Pten and Dicer1 loss causes poorly-differentiated endometrial adenocarcinoma in mice [article]

Xiyin Wang, Jillian Wendel, Robert E Emerson, Russell R. Broaddus, Chad J. Creighton, Doug Rusch, Aaron M Buechlein, Francesco J DeMayo, John P Lydon, Shannon Hawkins
2020 bioRxiv   pre-print
Endometrial cancer remains the most common gynecological malignancy in the United States. While the loss of the tumor suppressor, PTEN (phosphatase and tensin homolog), is well studied in endometrial cancer, recent studies suggest that DICER1, the endoribonuclease responsible for miRNA genesis, also plays a significant role in endometrial adenocarcinoma. In an endometrial adenocarcinoma mouse model, which has a conditional uterine deletion of Pten, Dicer1 was also conditionally deleted.
more » ... nal uterine deletion of Dicer1 and Pten resulted in high-penetrance, poorly-differentiated endometrial adenocarcinomas. Poorly-differentiated endometrial adenocarcinomas expressed known markers of clear-cell adenocarcinoma, including Napsin A and HNF1B (hepatocyte nuclear factor 1 homeobox B). Adenocarcinomas were hormone-independent, and treatment with long-term progesterone did not mitigate poorly-differentiated adenocarcinoma, nor did it affect adnexal metastasis. Transcriptomic analyses of uteri or Ishikawa cells with deletion of DICER1 revealed unique transcriptomic profiles and global downregulation of miRNAs. Integration of downregulated miRNAs with upregulated mRNA targets revealed deregulated let-7 and miR-16 target genes, similar to published human DICER1-mutant endometrial cancers from TCGA (The Cancer Genome Atlas). Importantly, these miRNA-target genes, involved in ephrin-receptor and transforming growth factor-beta signaling, represent potential clinical targets for rare, yet deadly, poorly-differentiated endometrial adenocarcinomas in women. This mouse model represents poorly-differentiated endometrial adenocarcinoma and will allow for the discovery of novel mechanisms of hormone-independent endometrial adenocarcinoma from atrophic endometrium.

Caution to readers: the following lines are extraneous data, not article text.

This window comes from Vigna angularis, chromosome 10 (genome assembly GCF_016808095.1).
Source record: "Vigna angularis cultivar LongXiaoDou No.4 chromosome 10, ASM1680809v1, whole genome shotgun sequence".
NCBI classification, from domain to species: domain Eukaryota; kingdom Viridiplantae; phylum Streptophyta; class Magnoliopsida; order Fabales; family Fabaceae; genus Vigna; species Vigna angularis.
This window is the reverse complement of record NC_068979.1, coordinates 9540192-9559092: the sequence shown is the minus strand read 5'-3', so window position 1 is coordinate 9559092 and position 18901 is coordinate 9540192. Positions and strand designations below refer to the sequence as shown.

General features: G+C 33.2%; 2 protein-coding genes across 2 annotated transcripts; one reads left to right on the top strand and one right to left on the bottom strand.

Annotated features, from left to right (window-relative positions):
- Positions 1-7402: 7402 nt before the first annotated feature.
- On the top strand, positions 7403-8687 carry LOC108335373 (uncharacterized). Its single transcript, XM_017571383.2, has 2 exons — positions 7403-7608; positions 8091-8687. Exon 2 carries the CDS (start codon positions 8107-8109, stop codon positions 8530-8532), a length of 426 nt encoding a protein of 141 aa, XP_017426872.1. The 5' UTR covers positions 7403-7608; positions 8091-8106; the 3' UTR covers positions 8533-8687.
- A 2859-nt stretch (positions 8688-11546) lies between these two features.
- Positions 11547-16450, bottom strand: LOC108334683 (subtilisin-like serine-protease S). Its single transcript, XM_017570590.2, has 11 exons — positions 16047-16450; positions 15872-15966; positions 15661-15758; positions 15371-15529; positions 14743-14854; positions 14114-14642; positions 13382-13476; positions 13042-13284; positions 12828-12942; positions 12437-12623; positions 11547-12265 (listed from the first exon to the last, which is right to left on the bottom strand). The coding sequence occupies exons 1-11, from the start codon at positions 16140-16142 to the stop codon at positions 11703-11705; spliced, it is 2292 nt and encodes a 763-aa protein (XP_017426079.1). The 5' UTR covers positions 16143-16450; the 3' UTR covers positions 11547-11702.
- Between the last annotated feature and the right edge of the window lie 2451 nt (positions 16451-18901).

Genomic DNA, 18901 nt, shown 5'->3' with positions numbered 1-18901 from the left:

doi:10.1101/2020.03.12.989087 fatcat:yvphrpybqfhbtfmjflzlaoart4